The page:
When the Cape Town, South Africa, Transnet National Ports Authority began a 12-month effort to expand its facility and upgrade its existing quays (wharfs), engineers realized that the Authority had a safety problem at its main container quay. Composites provided the solution.
The project raised the quay deck level with a cable tray (see bottom photo) thatruns along the quay’s edge. More than 1,200m/3,900 ft long and 3m/10 ft wide, the tray contains the electrical cables that power the large, rail-mounted gantry cranes (one can be seen in the background used to load and unload ships. Source: Aerontec
A stiff rubber “Panzer” belt covers the 300-mm/12-inch gap between the deck pnaels, and the cranes are fitted with onboard lifters that bend the belt up out of the way as the crane rolls through on the rails. Source: Aerontec
Each panel was raised to the specified height using stepped solid feet, bonded to the panel underside; the stepped feet were cored with a vertical pultruded FRP rod. Source: Aerontec
In South Africa, the Transnet National Ports Authority of Cape Town operates a busy port with considerable container ship traffic. When it began a 12-month effort with a local civil engineering company to expand its facility and upgrade its existing quays (wharfs), engineers realized that the Authority had a safety problem at its main container quay: A raised cable tray runs along the quay’s edge. More than 1,200m/3,900 ft long and 3m/10 ft wide, the tray contains the electrical cables that power the large, rail-mounted gantry cranes used to load and unload ships. The tray was a serious trip hazard for workers. In search of a safer solution, the engineering company approached Cape Town-based composite materials supplier and distributor AERONTEC cc.
“Engineers had considered pouring a concrete layer at 190 mm [7.5 inches] thick to bring the quay edge level with the cable tray and the crane rail,” says Graham Blyth, Aerontec’s owner. But that solution weighed in at about 1,000 tons, he recalls. The quay’s cantilevered deck and supporting piles weren’t designed to carry the additional weight. Further, he notes, the concrete’s “28-day cure time would have interfered with berthing ships.”
The cable tray problem needed a solution that would be not only light in weight, but also provide safe footing and permit access to existing manholes and fire hydrants, yet be cost-effective and easy to install. The Ports Authority further specified that any seawater that might wash over the installation should drain away quickly, with minimal corrosion. Perhaps the toughest requirement, however, was that the solution should be strong enough to bear loads of up to 36.3 metric tonnes (80,028 lb) in the event a shipping container is placed, or dropped, within the cable tray area. Finally, the structure should be replaceable, if damaged, and prevent damage to the quay’s underlying concrete surface.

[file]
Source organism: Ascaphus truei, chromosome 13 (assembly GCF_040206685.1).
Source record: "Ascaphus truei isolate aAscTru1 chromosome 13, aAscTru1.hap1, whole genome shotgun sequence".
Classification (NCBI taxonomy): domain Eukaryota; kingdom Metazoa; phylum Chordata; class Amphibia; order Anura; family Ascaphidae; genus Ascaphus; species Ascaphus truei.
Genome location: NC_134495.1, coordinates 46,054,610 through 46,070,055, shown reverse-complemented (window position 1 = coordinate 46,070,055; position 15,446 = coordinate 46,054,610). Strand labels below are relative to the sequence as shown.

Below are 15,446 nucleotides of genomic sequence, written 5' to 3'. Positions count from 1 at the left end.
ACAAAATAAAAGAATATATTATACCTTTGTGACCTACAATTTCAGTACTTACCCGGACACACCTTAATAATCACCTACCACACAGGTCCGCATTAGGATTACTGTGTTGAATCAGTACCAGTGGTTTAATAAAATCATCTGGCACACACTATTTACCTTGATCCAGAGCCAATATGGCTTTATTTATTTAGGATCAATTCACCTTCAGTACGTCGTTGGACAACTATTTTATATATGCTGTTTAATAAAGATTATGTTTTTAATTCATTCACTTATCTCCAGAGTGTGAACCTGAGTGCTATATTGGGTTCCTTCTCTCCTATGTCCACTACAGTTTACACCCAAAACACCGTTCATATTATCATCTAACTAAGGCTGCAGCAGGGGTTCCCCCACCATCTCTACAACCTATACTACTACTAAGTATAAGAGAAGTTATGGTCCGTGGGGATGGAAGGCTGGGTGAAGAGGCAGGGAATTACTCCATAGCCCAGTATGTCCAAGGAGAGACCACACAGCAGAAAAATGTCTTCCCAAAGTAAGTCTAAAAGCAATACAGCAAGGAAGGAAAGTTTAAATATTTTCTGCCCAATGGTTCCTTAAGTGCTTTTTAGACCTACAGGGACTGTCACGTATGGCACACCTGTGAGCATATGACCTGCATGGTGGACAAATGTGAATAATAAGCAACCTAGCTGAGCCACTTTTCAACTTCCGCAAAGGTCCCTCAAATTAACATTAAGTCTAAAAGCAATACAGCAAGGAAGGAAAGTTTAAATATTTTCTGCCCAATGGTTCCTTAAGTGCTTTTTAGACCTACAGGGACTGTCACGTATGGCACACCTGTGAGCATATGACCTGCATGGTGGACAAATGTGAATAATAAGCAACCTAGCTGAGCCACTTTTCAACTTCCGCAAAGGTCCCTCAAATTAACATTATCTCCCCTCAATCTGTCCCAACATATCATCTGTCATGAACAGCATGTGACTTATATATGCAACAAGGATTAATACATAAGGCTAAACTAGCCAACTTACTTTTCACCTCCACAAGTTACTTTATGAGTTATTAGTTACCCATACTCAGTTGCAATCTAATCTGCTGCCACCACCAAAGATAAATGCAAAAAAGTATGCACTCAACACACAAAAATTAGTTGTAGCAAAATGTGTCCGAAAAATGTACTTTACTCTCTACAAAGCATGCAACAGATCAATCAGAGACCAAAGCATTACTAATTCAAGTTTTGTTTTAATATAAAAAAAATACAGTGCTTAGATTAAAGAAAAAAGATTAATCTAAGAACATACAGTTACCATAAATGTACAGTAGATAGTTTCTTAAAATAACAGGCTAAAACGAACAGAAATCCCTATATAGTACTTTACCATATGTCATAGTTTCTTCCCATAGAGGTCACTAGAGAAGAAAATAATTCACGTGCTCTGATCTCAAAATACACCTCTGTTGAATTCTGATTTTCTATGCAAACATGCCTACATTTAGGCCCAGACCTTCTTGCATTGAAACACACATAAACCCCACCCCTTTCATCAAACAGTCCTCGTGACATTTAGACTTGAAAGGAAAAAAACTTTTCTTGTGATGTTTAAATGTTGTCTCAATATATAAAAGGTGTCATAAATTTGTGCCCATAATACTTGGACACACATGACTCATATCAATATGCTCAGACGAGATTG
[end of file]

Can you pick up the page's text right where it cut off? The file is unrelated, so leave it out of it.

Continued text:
An iterative design and testing process resulted in large, monolithic resin-infused, fiberglass-reinforced polymer (FRP) panels. The 32-mm/1.5-inch thick slabs, formed from woven glass roving and isophthalic polyester resin, were coated with a UV-stabilized iso-NPG (neopentyl glycol) and a nonslip grip finish and drilled to create drainage holes. The reinforcement was woven to Aerontec’s specification and supplied by Vision Composites (Winchester, U.K.) The resin, gel coat and flow-coating materials were sourced from two suppliers: NCS Resins (Pinetown, South Africa) and Scott Bader Company Ltd.(Northamptonshire, U.K.). Aerontec partnered with composites fabricator MMS Technology (Centurion, South Africa) to manufacture and waterjet cut 1,161 panels of varying sizes, which were numbered for installation. Blyth explains that each panel was raised to the specified height using stepped solid feet, bonded to the panel underside; the stepped feet were cored with a vertical pultruded FRP rod. “The quay varies 80 mm [3.2 inches] in height over its surface,” he points out. “We needed to be virtually level with the crane rail to eliminate any trip hazard, so we bonded GFRP shims to the stepped feet to keep the panels level,” he adds.
Some panels required cutting to accommodate the quay bollards (thick, yellow curved posts in photos), and in other panels, openings were cut and fitted with hinged lids for manhole/fire hydrant access. A 300-mm/12-inch gap was left between the panels adjacent to the crane rail and the panels at the water’s edge, to accommodate the crane’s electrical cables. A stiff rubber “Panzer” belt covers the gap, and the cranes are fitted with onboard lifters that bend the belt up out of the way as the crane rolls through on the rails (see the middle photo).
The total weight of all the composite panels was just 226 metric tonnes (500,000 lb) — within the quay’s weight constraint — and the entire project was completed on schedule and within budget.
“As far as I know, this is the first time a project of this type has ever been undertaken in the world,” concludes Blyth. “And I believe it was also the biggest single composites job ever completed in South Africa.”
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